The Mill Pool at Mapledurham circa 1985
Because Kodak were such an important part of my journey it's probably only right that I start this rambling nonsense at one of the fisheries which I could access due to this employment. Mapledurham, on the River Thames, just below Sonning, was a fabulous venue. The old mill pool home to huge numbers of pike during periods of flooding. Yet it wasn't only pike, there were good numbers of roach and chub, my PB equalling Barbel of 9 lbs 2 oz came from the main river some way downstream from the mill pool and there were even a few half-decent perch present, although they showed the sad symptoms of the disease which was decimating the species right across the country at this time. 
The head of my rather gnarly old barbel - no unhooking mats back then, just a weigh sling to rest on!
I can't ever remember seeing a bailiff on this fishery and all the gang used to tag along to enjoy a social whilst awaiting the pike to feed. Cuddles had his first twenty from the river and we had many fabulous sessions when in excess of a dozen fish were landed, plenty of doubles included.

Cuddles with his first "twenty" - 21 lbs 10 oz of Mapledurham joy!

The tail end of the mill pool as it flows out to rejoin the main river - two ET back-biters, ABU Cardinal 66X's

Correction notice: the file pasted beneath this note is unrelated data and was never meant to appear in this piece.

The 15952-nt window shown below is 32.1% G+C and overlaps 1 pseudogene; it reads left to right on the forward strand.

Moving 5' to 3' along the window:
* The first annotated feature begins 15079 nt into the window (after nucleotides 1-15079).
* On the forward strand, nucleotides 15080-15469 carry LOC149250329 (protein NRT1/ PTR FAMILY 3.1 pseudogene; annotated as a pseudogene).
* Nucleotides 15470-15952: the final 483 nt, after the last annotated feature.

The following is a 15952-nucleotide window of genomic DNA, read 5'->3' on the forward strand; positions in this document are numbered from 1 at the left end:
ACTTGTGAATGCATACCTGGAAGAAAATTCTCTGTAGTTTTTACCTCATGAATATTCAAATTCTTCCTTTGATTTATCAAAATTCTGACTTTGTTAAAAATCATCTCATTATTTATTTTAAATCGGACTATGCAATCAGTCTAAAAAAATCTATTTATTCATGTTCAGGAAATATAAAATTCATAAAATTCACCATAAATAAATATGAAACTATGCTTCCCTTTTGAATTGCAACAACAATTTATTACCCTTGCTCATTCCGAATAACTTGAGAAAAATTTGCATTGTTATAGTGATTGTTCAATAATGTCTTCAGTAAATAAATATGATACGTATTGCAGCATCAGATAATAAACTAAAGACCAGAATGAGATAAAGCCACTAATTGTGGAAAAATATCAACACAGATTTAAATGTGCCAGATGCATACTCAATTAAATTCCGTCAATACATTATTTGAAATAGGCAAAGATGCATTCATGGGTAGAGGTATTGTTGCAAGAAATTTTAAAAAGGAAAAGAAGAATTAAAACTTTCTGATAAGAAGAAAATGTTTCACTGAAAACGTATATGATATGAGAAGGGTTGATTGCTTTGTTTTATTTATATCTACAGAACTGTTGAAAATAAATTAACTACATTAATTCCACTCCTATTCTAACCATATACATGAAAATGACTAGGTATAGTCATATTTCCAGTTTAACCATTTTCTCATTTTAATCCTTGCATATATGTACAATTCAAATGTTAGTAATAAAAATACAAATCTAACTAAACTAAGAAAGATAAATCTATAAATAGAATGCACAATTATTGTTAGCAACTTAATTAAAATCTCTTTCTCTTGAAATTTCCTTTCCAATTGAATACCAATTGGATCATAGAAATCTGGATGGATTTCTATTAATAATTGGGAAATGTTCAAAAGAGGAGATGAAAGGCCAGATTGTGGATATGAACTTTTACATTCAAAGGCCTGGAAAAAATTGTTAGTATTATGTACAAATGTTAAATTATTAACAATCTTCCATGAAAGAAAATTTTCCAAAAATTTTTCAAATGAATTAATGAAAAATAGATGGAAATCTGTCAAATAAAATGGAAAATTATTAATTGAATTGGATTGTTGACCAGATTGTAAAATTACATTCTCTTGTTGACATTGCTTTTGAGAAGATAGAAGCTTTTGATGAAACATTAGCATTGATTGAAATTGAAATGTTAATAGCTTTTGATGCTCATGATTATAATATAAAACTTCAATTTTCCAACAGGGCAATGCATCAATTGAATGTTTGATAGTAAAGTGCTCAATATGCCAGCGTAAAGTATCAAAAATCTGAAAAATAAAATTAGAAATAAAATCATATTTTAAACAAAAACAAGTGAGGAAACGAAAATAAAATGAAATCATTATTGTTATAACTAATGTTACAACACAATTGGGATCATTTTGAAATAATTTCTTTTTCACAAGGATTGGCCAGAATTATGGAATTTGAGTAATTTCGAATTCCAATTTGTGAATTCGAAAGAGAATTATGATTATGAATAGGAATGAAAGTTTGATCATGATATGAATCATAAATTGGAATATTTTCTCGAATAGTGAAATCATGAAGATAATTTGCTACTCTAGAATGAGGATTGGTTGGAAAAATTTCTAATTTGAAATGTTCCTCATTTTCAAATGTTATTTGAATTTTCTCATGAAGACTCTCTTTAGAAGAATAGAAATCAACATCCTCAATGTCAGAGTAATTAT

& Duncan Kay's - just like 2020!
I've recently blogged about Fenland, but focused on the zander fishing. There were pike to be caught and the Sixteen Foot, Three Holes and The Counter-wash Drain, just outside Manea, were all visited regularly throughout the winter period. We experienced very ordinary results for the majority of our efforts yet, every so often, one of us would get lucky and the enthusiasm would return ensuring another trip wouldn't be too long in the offing!

Paul Elborn, fishing for live baits from the bridge at Three Holes. Much to the angst of
John Foster! Crazy really as Paul was the R/O for the Luton PAC Region!
It would be great fun, travelling up there, mob handed and generally running riot. It didn't take us long to cross swords with, the late, John Foster. He being the R/O of the Fenland PAC Region. Quite why he didn't stop and say something, at the time, choosing instead to use the angling media to voice his disapproval of our antics? I never did find out but we, eventually managed to overcome our differences and became chatty, if not ever mates! The fishing was great fun and my first real experience of the vastness of these flatlands, scenery completely unlike that of Hertfordshire and the Chilterns in which I'd grown up.

Baz Adams netting a pike for Cuddles at Three Holes
I think that both Simon and Phil Mitchalek caught Fenland twenties, yet it was Cuddles, again, who landed our best pike from the Sixteen Foot. I remember the fish, but for the life of me don't recall how heavy it was?
Cuddles with our best pike from Fenland